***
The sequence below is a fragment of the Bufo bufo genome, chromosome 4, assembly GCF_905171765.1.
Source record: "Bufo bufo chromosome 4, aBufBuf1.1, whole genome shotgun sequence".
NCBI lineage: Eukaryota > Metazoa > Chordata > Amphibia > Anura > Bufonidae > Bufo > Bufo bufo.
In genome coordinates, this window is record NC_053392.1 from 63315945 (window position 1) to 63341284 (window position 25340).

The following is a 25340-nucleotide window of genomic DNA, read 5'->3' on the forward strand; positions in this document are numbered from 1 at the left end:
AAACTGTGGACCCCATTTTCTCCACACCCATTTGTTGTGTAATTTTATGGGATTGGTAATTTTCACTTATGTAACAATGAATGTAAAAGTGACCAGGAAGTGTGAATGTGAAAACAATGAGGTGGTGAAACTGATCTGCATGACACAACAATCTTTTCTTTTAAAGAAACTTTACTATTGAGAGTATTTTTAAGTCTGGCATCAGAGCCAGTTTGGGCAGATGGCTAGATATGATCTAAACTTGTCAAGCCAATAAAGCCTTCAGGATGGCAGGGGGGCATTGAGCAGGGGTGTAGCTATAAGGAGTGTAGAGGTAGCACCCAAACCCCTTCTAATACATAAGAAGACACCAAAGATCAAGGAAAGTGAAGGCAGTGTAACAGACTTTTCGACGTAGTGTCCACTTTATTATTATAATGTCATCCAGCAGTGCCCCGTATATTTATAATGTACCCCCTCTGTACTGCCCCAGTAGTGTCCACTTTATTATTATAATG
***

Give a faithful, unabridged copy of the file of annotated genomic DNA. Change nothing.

The sequence below is a fragment of the Bufo bufo genome, chromosome 4, assembly GCF_905171765.1.
Source record: "Bufo bufo chromosome 4, aBufBuf1.1, whole genome shotgun sequence".
NCBI lineage: Eukaryota > Metazoa > Chordata > Amphibia > Anura > Bufonidae > Bufo > Bufo bufo.
In genome coordinates, this window is record NC_053392.1 from 63315945 (window position 1) to 63341284 (window position 25340).

The following is a 25340-nucleotide window of genomic DNA, read 5'->3' on the forward strand; positions in this document are numbered from 1 at the left end:
AAACTGTGGACCCCATTTTCTCCACACCCATTTGTTGTGTAATTTTATGGGATTGGTAATTTTCACTTATGTAACAATGAATGTAAAAGTGACCAGGAAGTGTGAATGTGAAAACAATGAGGTGGTGAAACTGATCTGCATGACACAACAATCTTTTCTTTTAAAGAAACTTTACTATTGAGAGTATTTTTAAGTCTGGCATCAGAGCCAGTTTGGGCAGATGGCTAGATATGATCTAAACTTGTCAAGCCAATAAAGCCTTCAGGATGGCAGGGGGGCATTGAGCAGGGGTGTAGCTATAAGGAGTGTAGAGGTAGCACCCAAACCCCTTCTAATACATAAGAAGACACCAAAGATCAAGGAAAGTGAAGGCAGTGTAACAGACTTTTCGACGTAGTGTCCACTTTATTATTATAATGTCATCCAGCAGTGCCCCGTATATTTATAATGTACCCCCTCTGTACTGCCCCAGTAGTGTCCACTTTATTATTATAATG